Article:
Thursday, June 28, 2007

Cheap ways to reduce greenhouse emissions


An interesting article in The Economist last month took a look at the cost of various options for reducing greenhouse emissions (summarised in the graph above).

Two things are particularly notable:

  • There are a number of options that have a negative cost. In other words, not only would they reduce emissions, they’d also save us money. The biggest one is insulation and low-energy lighting is also up there.
  • The solutions we hear a lot about – such as wind, solar and carbon capture – are among the most expensive options.

So why are we not voluntarily making decisions that would not only reduce emissions but also save us money?

The Economist identifies a couple of possible reasons, the most compelling to my mind is that the people who make the choices are not the people who pay the costs of those decisions. For example, property developers have to pay for insulation but they won’t get the benefits of lower electricity bills, so their incentive is to go cheap on insulation. If the property is to be rented out, it’s not even the buyer who pay those bills – it’s a tenant.

How to solve this? In theory, awareness of the issue should be enough: if tenants and buyers of new houses (or other buildings) are aware that good insulation can save them substantial amounts of money, they should demand it and be prepared to pay more for it – in the same way they’d be prepared to pay more for a good bathroom or kitchen.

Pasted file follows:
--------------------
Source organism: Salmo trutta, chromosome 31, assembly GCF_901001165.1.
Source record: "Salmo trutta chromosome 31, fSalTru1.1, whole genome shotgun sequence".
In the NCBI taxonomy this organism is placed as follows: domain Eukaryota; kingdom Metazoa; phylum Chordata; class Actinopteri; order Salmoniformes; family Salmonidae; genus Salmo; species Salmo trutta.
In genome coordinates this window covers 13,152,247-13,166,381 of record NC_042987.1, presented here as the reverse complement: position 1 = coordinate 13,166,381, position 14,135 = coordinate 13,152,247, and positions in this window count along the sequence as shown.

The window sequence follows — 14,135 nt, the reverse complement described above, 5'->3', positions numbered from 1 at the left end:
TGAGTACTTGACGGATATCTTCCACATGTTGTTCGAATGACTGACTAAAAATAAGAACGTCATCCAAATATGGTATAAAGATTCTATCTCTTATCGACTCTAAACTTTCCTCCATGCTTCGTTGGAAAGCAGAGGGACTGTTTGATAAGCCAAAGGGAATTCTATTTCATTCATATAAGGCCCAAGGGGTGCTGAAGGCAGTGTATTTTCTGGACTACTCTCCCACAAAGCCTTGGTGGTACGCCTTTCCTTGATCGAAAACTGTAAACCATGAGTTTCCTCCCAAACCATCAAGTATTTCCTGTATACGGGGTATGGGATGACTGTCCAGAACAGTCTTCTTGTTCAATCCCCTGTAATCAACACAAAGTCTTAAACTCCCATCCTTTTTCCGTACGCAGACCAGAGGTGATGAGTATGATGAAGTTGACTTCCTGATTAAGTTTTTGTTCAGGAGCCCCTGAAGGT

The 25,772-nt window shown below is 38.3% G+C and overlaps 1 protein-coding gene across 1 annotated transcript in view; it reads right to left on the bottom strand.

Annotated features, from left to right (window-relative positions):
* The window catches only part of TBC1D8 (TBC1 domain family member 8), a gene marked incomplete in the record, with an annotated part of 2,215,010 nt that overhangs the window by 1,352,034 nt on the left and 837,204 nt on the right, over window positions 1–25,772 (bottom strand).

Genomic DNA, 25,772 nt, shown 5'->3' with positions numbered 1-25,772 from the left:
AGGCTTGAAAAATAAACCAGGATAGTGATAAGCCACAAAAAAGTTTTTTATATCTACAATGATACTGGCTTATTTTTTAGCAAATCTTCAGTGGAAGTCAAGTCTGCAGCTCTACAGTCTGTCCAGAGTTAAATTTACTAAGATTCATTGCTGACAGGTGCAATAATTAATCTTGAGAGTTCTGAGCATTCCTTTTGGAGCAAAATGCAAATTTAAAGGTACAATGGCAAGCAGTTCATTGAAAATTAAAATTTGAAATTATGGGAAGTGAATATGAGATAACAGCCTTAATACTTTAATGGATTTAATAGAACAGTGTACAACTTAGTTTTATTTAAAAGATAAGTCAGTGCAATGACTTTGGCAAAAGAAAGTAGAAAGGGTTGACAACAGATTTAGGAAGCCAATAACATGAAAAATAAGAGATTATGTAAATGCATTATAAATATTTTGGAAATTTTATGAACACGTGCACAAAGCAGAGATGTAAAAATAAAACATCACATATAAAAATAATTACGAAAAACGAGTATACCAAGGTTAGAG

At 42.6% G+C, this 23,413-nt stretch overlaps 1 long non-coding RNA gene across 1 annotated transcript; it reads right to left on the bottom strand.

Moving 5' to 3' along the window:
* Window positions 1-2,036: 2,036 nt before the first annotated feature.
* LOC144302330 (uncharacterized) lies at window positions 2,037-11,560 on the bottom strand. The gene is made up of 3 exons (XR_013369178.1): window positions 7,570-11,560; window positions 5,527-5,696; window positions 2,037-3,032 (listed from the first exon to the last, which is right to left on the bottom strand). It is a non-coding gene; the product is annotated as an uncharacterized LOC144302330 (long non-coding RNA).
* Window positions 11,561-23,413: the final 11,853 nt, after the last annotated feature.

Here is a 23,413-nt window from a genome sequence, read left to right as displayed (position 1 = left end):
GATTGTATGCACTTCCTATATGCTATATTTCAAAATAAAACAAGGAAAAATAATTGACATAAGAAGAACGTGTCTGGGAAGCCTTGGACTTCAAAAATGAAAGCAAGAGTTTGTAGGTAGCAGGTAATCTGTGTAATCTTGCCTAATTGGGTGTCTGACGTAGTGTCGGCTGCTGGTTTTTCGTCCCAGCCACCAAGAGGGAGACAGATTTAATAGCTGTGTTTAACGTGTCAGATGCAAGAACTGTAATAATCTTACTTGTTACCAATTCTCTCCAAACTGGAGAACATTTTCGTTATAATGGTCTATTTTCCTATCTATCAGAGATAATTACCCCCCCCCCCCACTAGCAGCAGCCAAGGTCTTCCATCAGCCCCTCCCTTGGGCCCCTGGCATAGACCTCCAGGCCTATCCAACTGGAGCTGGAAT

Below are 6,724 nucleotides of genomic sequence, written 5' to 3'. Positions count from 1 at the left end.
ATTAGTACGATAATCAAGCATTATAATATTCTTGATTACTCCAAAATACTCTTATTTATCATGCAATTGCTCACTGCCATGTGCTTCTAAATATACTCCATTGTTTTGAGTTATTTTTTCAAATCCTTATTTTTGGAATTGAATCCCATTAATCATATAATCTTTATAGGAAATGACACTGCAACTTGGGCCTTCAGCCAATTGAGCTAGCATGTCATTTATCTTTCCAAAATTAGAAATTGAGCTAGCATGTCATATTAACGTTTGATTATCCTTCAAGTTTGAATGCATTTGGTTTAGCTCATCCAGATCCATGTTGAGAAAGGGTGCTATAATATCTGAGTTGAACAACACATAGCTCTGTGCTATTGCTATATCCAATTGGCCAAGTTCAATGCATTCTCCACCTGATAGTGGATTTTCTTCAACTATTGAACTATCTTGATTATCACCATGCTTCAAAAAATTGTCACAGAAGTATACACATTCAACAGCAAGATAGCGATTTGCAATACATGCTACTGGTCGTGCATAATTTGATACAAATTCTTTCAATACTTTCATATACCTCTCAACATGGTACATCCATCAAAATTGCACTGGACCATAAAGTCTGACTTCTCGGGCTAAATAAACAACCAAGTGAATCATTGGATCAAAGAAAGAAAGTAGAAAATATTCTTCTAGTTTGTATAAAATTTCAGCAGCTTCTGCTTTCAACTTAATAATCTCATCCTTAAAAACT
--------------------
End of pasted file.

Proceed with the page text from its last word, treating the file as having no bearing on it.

So why isn't this happening? And seeing as it doesn’t seem to be happening, is there a role for government in mandating it in building standards or requiring developers and sellers to at lease provide understandable information (eg, energy efficiency ratings)?

[HT: RSMG Blog]

4 comments:

Bianca Nogrady said...

Hi davo
I was gobsmacked to see how cost-effective and efficient it is to just improve housing insulation, and can testify to it first hand. We just had all our windows double-glazed and the difference it has made is extremely tangible, so I'm sure that will translate into reduced heating bills. I absolutely believe it should be mandated for new homes to have double-glazing and proper insulation, just as it is for us to install water tanks. It's lunacy not to.ciafrav

Verdurous said...

Dave,

It would seem that the answer lies in the fact that people are often irrational. Renters (I was one for a long time) don't factor in every variable. Sometimes they are uncertain how long they will live in a place. Other times they fall in love with the view or the kitchen makeover. But energy efficiency would rarely seem to be on the "check list" for renters.

Clearly the market needs guidance (from government) here because it fails to act in a fashion that simple economic theories might suggest it should. Perhaps, carbon pricing is the answer in the end. Expensive electricity will surely change people's priorities.

Eilleen said...

I think the problem is that the benefits of energy efficiency can only be reaped in the long term. And most people prefer the quick profit. Our consumerist culture has led us to expect instant gratification. So a benefit that can only be reaped 3 or 4 months down the track (and sometimes more) is often a lower priority than those benefits that can be reaped now.

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